Explorer Hernando de Soto, commissioned by King Charles V, of Spain, took formal possession of La Florida, on June 3, 1539 — two days after landing near a native village at the head of Charlotte Harbor.
Those were among the facts offered during a talk at the Florida Pioneer Museum & Village, presented by author Charles Enloe Moore.
Moore details de Soto’s expedition, including travels through specific areas in Pasco County, in his 2020 book, “The Long Road to Mabila.”
De Soto and his men became famous as the first European expedition to explore the interior of the North American continent.
Spain’s quest for gold was a prime motivator for de Soto’s expedition, which traversed what would become 14 future states in the United States, according to the author.
Diaries kept along the 4,000-mile trek provide historians a glimpse of what life was like during the days of de Soto’s travels, Moore said.
As de Soto headed north in Florida, Moore explains, the ambitious explorers wanted to find gold as quickly as possible.
The explorer’s party included 620 men and 223 horses, as well as “knights, artisans, wives, war dogs, priests, boat builders, servants and cattle,” Moore wrote.
It is considered likely that wild pigs still found in Florida today are descendants of the large herd of pigs that were part of de Soto’s expedition, the author said.
Shortly after leaving their fleet of ships in Charlotte Harbor, the expedition encountered Juan Ortiz, a Christian native and guide, who helped them follow trails that later became major highways.
They visited places that would become future Florida cities.
For instance, the de Soto expedition passed through what is present-day Mulberry and crossed over a “Great Swamp,” now known as the Green Swamp.
In the Green Swamp, the Spaniards witnessed a vast wilderness of giant cypress trees draped with bromeliads and orchards that would remain undisturbed until the logging boom that occurred 300 years later.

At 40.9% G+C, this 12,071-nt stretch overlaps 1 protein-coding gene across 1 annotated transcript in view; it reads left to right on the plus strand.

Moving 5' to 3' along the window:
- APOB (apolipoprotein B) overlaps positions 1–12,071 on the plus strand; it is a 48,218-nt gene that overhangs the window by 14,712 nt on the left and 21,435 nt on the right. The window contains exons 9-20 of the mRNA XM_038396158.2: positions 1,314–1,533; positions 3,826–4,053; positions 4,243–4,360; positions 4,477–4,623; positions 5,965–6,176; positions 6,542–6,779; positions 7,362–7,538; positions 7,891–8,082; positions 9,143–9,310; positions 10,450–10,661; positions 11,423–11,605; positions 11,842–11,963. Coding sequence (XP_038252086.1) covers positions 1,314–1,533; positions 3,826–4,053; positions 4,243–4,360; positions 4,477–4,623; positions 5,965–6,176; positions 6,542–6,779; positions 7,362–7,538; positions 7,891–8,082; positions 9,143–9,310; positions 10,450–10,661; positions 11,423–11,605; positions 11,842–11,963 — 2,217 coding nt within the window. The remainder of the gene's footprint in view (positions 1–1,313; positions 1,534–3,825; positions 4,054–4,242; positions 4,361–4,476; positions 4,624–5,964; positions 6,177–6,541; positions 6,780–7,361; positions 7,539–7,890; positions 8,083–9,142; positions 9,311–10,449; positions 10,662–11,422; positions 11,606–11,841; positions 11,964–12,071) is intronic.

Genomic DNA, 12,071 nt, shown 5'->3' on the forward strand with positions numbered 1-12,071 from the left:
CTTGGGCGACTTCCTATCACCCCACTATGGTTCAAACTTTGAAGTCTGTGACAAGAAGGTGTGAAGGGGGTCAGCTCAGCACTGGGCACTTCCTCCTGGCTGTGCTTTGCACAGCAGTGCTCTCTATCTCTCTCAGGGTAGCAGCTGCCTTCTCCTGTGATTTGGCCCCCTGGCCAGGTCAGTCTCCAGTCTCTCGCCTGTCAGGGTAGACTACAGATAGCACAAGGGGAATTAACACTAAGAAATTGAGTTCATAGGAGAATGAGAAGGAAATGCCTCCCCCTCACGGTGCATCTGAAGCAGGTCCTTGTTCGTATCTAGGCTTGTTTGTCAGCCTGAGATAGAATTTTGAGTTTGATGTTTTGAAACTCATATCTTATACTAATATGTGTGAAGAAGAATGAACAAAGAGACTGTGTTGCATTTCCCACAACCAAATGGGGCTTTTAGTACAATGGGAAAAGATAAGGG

The huge contingent crossed the Hillsborough River, heading in the general direction of what would become U.S. 98 and entered into an area now known as Dade City.
Averaging at least 11 miles a day — and traveling for five days at a time — the de Soto expedition took the time to rest in Dade City.
One account, chronicled in Moore’s book, recounted that the expedition was “encamped in some very beautiful valleys having large maize (corn) fields, so productive that each stalk had three or four ears…”
In another report, the book notes: “The governor (de Soto) ordered all the maize which was ripe in the fields to be taken, which was enough for three months.”
As a conquistador and nobleman, it was de Soto’s duty to lead his men from the restful Dade City retreat to continue their quest.
They headed north and crossed the Withlacoochee River where they spotted “red deer like large bulls, very large bears and panthers,” Moore wrote.
As the namesake for Hernando and DeSoto counties in Florida, de Soto and his expedition, known as the entrada, entered Georgia where they fought the Indian warriors of Chief Tuscaloosa at a small fortress settlement called Mabila.
Continuing their long journey from 1539 to 1543, the de Soto expedition made its way through the Carolinas, Virginia, Kentucky, Indiana, and sent scouts as far north as present-day Chicago.
Searching for an elusive passage to the Pacific Ocean, de Soto sent scouts as far west as San Antonio, Texas.
Finding no gold or food, de Soto perished on the banks of the Mississippi River, in 1542.
His contingent, which had dwindled in 1543 to less than 300, fled south toward Mexico City where Spain’s major outpost was located on the continent.
At least 30 lancers of de Soto’s men headed back and stopped to rest in Dade City, before returning to Spain.
Published August 24, 2022